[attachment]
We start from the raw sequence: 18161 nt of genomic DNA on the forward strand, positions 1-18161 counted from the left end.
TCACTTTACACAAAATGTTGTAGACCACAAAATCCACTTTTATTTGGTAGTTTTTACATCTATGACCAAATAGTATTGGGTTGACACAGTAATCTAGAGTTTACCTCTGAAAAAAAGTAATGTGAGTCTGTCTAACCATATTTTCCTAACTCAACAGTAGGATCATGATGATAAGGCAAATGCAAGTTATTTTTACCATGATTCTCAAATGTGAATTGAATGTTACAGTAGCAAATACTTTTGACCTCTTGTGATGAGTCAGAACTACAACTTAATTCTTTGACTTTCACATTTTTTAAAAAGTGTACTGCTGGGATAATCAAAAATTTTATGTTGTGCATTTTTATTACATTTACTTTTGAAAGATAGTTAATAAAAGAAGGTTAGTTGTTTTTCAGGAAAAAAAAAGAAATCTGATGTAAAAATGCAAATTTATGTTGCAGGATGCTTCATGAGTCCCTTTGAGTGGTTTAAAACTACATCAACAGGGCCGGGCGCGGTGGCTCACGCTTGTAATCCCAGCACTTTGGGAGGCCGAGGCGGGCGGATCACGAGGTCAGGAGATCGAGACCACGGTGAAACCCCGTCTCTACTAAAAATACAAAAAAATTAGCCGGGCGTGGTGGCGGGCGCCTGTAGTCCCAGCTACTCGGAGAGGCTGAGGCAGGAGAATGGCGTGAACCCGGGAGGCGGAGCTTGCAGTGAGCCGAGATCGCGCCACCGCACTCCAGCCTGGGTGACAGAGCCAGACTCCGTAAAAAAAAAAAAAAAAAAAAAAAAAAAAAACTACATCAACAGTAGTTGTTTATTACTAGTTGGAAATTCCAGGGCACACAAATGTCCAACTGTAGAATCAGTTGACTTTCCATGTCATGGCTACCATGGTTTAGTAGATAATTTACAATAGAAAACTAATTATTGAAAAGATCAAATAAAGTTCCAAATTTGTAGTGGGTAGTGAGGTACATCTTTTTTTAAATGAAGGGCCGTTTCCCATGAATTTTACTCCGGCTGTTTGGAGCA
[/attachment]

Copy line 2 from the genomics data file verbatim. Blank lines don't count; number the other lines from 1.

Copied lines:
TCACTTTACACAAAATGTTGTAGACCACAAAATCCACTTTTATTTGGTAGTTTTTACATCTATGACCAAATAGTATTGGGTTGACACAGTAATCTAGAGTTTACCTCTGAAAAAAAGTAATGTGAGTCTGTCTAACCATATTTTCCTAACTCAACAGTAGGATCATGATGATAAGGCAAATGCAAGTTATTTTTACCATGATTCTCAAATGTGAATTGAATGTTACAGTAGCAAATACTTTTGACCTCTTGTGATGAGTCAGAACTACAACTTAATTCTTTGACTTTCACATTTTTTAAAAAGTGTACTGCTGGGATAATCAAAAATTTTATGTTGTGCATTTTTATTACATTTACTTTTGAAAGATAGTTAATAAAAGAAGGTTAGTTGTTTTTCAGGAAAAAAAAAGAAATCTGATGTAAAAATGCAAATTTATGTTGCAGGATGCTTCATGAGTCCCTTTGAGTGGTTTAAAACTACATCAACAGGGCCGGGCGCGGTGGCTCACGCTTGTAATCCCAGCACTTTGGGAGGCCGAGGCGGGCGGATCACGAGGTCAGGAGATCGAGACCACGGTGAAACCCCGTCTCTACTAAAAATACAAAAAAATTAGCCGGGCGTGGTGGCGGGCGCCTGTAGTCCCAGCTACTCGGAGAGGCTGAGGCAGGAGAATGGCGTGAACCCGGGAGGCGGAGCTTGCAGTGAGCCGAGATCGCGCCACCGCACTCCAGCCTGGGTGACAGAGCCAGACTCCGTAAAAAAAAAAAAAAAAAAAAAAAAAAAAAACTACATCAACAGTAGTTGTTTATTACTAGTTGGAAATTCCAGGGCACACAAATGTCCAACTGTAGAATCAGTTGACTTTCCATGTCATGGCTACCATGGTTTAGTAGATAATTTACAATAGAAAACTAATTATTGAAAAGATCAAATAAAGTTCCAAATTTGTAGTGGGTAGTGAGGTACATCTTTTTTTAAATGAAGGGCCGTTTCCCATGAATTTTACTCCGGCTGTTTGGAGCA